Most pastors and confessors are aware that in any parish there are going to be a few who are scrupulous, even in times like like these. Some have a kind of scrupulosity that is mild and almost admirable. A sensitive conscience is a beautiful thing and bespeaks a kind of innocence that is rare today.
Some others have a more unhealthy form of scrupulosity, rooted too much in cringing fear of a God who is seen more as a punishing adversary than a delivering Father who wants to help us overcome our sin.
But saddest of all are the large majority who have very little compunction (sorrow) for sin. Most Catholics have lived so long in a culture that dismisses, excuses, or makes light of sin that they have very little notion of just how serious sin can be. That God had to send His only Son to die in order rescue us from our sins shows just how serious they are; weeping for our sins is not some “extreme” reaction.
Indeed, a worthy Lenten practice is going to the foot of the Cross and allowing the Lord to anoint us, so that we see both how serious our sins are and at the same time how deep His love for us is. When it finally begins to dawn on us that the Son of God died for us, our heart breaks open, light pours in, and we can begin to weep for our sins and in gratitude for His love.
Consider that Jesus looked at a paralyzed man and, “not noticing” his paralysis, said to him, “Courageson, Your sins are forgiven” (Mat 9:2). In a sense, He saw the man’s sins as more serious than his paralysis. Jesus says elsewhere,
I tell you that anyone who looks at a woman lustfully has already committed adultery with her in his heart. If your right eye causes you to stumble, gouge it out and throw it away. It is better for you to lose one part of your body than for your whole body to be thrown into hell. And if your right hand causes you to stumble, cut it off and throw it away. It is better for you to lose one part of your body than for your whole body to go into hell (Matt 5:28-30).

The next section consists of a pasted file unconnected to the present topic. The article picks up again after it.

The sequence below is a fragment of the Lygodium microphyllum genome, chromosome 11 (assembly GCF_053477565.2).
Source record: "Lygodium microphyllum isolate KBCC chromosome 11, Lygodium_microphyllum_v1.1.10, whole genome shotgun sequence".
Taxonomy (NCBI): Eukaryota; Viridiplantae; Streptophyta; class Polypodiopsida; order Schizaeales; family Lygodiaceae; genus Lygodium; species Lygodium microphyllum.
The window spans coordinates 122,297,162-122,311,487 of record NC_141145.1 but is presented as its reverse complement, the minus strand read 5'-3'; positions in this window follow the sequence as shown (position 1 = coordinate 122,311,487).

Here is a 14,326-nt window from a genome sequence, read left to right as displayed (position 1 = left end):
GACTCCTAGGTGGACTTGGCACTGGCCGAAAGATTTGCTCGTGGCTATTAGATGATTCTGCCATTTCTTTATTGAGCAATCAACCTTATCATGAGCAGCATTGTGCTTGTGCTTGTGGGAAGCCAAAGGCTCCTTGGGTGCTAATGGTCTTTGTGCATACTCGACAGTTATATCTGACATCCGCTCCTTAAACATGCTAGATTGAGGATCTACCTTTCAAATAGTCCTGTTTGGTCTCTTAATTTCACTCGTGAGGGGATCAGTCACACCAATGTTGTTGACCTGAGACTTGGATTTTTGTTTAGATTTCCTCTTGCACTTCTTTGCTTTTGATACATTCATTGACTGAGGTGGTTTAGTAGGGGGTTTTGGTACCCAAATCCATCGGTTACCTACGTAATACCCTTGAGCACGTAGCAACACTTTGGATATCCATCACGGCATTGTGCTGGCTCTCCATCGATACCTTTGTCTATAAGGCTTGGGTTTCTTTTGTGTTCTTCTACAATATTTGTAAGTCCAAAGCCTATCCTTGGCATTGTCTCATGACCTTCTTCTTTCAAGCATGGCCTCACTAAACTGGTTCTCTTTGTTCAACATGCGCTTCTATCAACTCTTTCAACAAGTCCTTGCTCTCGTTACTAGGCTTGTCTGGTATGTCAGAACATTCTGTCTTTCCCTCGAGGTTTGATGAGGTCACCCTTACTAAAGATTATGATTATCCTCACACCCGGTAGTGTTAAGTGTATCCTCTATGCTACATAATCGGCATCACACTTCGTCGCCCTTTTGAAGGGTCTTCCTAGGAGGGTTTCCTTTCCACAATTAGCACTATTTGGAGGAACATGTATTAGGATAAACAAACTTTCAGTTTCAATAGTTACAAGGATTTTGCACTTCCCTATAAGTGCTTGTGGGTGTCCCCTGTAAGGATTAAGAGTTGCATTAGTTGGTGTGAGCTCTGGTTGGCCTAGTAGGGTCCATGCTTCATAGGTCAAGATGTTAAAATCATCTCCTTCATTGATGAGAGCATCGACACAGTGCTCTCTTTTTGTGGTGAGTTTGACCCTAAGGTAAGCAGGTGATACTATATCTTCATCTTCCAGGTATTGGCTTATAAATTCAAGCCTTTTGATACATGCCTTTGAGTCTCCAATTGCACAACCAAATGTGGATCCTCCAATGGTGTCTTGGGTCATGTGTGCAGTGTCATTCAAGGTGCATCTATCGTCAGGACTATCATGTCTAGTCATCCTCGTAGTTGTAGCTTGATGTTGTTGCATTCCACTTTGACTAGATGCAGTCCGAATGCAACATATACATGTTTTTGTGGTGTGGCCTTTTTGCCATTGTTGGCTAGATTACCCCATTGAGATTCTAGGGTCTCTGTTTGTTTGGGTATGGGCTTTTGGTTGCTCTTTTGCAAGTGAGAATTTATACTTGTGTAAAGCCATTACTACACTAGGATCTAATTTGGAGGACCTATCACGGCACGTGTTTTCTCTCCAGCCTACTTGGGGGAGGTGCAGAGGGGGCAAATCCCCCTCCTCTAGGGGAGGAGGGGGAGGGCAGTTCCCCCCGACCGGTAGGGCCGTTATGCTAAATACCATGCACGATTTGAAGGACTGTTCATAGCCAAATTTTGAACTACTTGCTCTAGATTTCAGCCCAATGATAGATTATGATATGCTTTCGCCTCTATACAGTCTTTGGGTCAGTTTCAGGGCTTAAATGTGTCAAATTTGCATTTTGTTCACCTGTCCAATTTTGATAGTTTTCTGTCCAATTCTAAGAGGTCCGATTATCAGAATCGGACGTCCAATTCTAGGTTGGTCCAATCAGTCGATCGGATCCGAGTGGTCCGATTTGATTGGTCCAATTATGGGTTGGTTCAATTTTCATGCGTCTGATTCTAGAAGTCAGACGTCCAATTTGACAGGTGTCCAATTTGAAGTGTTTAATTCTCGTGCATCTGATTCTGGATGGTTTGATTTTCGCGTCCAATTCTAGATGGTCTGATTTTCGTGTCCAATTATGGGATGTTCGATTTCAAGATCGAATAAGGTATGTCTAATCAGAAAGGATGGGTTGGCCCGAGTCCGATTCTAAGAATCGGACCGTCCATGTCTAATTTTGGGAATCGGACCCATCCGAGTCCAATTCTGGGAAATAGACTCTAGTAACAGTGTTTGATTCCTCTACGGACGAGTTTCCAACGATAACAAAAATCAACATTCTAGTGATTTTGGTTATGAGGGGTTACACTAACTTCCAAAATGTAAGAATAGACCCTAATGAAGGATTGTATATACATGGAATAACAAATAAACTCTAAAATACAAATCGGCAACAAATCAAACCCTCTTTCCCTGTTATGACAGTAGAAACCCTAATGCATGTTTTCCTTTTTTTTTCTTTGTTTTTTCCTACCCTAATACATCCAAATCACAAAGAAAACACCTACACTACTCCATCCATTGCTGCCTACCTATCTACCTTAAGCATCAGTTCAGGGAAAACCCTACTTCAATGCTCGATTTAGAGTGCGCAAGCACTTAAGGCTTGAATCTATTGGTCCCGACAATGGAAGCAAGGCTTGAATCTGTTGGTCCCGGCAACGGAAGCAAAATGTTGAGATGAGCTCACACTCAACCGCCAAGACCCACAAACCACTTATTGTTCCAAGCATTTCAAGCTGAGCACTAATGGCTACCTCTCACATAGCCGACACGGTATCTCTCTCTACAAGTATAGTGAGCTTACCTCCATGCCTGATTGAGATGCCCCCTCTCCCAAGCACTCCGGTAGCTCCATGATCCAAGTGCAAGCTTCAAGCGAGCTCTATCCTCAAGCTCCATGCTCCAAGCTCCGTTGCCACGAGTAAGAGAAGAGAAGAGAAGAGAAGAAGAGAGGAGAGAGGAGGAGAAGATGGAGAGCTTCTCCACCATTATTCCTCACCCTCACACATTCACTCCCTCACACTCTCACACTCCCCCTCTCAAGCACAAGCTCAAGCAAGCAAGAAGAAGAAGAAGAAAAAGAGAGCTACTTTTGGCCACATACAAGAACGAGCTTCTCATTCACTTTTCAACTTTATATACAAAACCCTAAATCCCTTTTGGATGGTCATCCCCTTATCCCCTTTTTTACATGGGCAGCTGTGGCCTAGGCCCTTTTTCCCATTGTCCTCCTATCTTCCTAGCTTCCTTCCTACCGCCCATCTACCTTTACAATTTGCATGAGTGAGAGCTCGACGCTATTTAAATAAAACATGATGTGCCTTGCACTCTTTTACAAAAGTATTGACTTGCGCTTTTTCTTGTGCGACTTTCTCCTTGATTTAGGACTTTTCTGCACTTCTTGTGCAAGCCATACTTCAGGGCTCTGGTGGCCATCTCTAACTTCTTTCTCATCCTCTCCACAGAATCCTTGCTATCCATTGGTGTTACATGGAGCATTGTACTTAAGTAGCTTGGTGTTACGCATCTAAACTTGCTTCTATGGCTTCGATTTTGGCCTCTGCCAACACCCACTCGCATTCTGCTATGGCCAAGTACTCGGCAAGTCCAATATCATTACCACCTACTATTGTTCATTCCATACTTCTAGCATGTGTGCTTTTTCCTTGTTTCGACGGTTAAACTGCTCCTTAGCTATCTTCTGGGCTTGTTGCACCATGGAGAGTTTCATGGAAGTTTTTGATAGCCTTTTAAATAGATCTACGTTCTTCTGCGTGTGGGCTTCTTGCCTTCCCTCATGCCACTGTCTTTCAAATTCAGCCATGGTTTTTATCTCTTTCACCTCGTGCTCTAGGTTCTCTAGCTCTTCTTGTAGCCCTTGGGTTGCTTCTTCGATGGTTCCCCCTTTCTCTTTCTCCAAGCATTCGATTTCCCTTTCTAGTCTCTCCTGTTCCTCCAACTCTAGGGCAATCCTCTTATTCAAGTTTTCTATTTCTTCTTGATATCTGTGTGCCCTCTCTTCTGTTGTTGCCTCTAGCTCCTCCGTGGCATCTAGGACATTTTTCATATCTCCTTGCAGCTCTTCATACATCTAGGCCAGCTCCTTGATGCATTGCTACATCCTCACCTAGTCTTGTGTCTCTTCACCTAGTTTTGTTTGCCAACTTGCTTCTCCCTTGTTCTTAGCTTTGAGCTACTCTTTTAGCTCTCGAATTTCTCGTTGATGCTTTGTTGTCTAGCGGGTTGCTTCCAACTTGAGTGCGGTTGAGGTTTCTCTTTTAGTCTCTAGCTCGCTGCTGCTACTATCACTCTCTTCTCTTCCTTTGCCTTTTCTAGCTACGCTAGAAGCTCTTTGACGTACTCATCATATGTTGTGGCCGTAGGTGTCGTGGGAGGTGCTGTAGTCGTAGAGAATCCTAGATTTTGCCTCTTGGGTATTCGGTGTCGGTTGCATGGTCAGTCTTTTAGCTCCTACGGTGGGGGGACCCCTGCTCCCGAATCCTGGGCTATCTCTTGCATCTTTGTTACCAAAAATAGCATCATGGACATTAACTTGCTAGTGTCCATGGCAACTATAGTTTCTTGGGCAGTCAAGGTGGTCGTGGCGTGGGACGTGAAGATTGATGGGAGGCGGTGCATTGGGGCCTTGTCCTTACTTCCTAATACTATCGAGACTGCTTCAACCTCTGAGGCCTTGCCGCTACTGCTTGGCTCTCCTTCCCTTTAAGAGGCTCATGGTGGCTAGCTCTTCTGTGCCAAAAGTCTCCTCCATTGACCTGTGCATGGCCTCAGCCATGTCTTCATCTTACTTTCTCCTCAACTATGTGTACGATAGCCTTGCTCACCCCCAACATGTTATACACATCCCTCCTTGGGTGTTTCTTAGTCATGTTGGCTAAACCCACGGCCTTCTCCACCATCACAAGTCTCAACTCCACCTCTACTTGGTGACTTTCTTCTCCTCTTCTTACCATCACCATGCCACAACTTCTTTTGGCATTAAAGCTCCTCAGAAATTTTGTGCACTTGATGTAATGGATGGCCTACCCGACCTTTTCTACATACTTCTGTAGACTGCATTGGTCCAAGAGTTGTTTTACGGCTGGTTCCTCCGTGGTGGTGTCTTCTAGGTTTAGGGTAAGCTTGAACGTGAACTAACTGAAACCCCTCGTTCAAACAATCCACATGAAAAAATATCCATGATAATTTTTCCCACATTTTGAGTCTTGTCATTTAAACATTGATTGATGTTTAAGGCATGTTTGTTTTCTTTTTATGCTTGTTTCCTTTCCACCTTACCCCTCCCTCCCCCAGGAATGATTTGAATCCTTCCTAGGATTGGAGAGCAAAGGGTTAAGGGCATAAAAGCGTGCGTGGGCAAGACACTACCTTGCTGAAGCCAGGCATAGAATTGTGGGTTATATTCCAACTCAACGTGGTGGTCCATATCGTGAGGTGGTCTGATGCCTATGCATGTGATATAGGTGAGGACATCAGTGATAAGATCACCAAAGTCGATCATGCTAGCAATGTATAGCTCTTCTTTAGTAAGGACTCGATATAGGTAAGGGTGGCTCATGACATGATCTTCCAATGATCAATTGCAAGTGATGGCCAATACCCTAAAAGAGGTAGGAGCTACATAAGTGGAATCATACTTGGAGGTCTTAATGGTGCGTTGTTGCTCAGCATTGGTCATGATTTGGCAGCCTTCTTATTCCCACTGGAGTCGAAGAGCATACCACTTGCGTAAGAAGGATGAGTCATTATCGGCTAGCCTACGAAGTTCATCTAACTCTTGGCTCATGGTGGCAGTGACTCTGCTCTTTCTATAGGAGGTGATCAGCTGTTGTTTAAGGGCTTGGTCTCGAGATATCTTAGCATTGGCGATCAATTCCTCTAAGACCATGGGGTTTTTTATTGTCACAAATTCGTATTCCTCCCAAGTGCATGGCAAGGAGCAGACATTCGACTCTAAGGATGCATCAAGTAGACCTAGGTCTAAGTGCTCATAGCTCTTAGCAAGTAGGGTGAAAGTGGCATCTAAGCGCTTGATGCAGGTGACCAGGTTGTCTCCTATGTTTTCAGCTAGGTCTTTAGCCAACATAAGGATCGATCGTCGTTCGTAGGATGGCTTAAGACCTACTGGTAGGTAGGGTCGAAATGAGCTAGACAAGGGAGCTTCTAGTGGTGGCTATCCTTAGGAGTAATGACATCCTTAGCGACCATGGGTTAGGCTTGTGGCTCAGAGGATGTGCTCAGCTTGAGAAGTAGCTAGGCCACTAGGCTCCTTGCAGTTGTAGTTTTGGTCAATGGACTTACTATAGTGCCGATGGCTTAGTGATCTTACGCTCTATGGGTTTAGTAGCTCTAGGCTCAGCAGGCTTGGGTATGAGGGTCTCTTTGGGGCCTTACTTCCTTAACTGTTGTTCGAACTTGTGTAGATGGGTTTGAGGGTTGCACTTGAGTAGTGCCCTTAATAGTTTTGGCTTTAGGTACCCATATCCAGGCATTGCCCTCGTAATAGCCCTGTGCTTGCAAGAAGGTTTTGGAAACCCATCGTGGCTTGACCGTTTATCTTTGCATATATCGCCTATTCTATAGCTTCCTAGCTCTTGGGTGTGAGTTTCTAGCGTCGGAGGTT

Now the Lord does not mean literally to gouge out eyes and cut off appendages. But what He is saying is that it is more serious to sin (in this case through lust) than to lose our eye, hand, or foot.
Now we don’t usually think like this, but we should. Sin is much more serious than most of us imagine. It is our most serious problem. It is more serious than lack of money or poor physical health. Sin is our most serious problem; whatever is in second place isn’t even close.
In times like these, when self-esteem is overemphasized, personal responsibility is minimized, and excuses abound, we do well to ask for the gift of tears. We do well to ask for a profound and healthy grief for our sins.
More than ever, this is a gift to be sought. Note that these tears are not meant to be tears of depression, discouragement, or self-loathing. The tears to be sought here are tears of what St. Paul calls “godly sorrow.” Godly sorrow causes us to have sorrow for our sins but in a such a way that it draws us to God and to great love, gratitude, and appreciation for His mercy. St. Paul writes,